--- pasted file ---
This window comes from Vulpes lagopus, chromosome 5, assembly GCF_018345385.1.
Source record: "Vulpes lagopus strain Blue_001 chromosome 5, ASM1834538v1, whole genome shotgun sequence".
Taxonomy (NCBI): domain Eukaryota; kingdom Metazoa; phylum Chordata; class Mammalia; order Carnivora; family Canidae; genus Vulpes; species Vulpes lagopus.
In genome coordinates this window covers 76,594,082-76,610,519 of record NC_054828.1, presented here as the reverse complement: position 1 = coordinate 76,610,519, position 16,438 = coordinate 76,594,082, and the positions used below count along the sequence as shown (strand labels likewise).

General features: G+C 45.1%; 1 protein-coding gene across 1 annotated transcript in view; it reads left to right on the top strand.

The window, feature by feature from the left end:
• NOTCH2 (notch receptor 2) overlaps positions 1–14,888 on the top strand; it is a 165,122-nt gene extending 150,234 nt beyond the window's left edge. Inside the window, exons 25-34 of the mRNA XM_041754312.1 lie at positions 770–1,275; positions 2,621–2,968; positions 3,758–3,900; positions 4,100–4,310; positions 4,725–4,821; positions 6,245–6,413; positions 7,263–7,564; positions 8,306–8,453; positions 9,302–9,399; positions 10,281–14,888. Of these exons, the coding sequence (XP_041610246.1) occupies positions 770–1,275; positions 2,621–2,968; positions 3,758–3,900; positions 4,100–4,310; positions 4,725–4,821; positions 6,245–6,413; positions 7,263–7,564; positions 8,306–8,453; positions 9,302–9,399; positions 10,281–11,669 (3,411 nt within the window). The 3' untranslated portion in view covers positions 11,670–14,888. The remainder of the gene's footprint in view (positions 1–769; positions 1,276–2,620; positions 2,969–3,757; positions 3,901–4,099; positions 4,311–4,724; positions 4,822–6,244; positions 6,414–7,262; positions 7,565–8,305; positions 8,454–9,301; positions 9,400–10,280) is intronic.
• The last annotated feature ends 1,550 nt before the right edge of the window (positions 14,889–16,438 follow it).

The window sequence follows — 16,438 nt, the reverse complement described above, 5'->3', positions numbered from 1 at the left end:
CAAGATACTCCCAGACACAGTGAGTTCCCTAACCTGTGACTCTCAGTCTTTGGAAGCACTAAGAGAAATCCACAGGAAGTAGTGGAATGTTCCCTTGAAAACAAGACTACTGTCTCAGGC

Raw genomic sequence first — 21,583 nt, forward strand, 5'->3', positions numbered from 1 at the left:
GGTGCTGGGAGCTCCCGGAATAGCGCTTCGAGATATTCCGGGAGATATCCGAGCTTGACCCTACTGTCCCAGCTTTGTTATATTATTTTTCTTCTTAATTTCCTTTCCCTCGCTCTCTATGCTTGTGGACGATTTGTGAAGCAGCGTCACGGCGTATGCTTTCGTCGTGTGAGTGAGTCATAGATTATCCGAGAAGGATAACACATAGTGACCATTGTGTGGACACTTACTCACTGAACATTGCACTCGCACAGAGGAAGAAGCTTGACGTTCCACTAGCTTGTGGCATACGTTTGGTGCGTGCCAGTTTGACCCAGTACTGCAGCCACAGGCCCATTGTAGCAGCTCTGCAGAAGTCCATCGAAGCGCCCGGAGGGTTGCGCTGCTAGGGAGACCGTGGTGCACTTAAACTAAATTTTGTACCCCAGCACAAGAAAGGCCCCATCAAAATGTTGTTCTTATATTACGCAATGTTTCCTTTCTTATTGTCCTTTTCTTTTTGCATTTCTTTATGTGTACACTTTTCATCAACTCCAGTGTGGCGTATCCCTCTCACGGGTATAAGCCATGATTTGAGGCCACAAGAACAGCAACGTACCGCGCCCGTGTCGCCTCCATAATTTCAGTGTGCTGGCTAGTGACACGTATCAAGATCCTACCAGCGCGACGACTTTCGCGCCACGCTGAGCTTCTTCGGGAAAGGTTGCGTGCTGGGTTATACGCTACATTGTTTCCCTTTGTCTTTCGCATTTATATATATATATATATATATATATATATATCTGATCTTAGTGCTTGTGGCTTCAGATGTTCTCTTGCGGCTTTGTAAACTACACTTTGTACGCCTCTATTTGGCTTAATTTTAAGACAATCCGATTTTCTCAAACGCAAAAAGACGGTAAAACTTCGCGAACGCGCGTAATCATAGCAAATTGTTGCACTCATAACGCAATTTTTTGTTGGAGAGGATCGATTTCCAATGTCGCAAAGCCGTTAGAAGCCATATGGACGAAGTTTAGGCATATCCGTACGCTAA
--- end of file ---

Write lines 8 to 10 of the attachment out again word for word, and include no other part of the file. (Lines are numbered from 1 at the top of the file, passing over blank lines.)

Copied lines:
• The last annotated feature ends 1,550 nt before the right edge of the window (positions 14,889–16,438 follow it).

The window sequence follows — 16,438 nt, the reverse complement described above, 5'->3', positions numbered from 1 at the left end:
CAAGATACTCCCAGACACAGTGAGTTCCCTAACCTGTGACTCTCAGTCTTTGGAAGCACTAAGAGAAATCCACAGGAAGTAGTGGAATGTTCCCTTGAAAACAAGACTACTGTCTCAGGC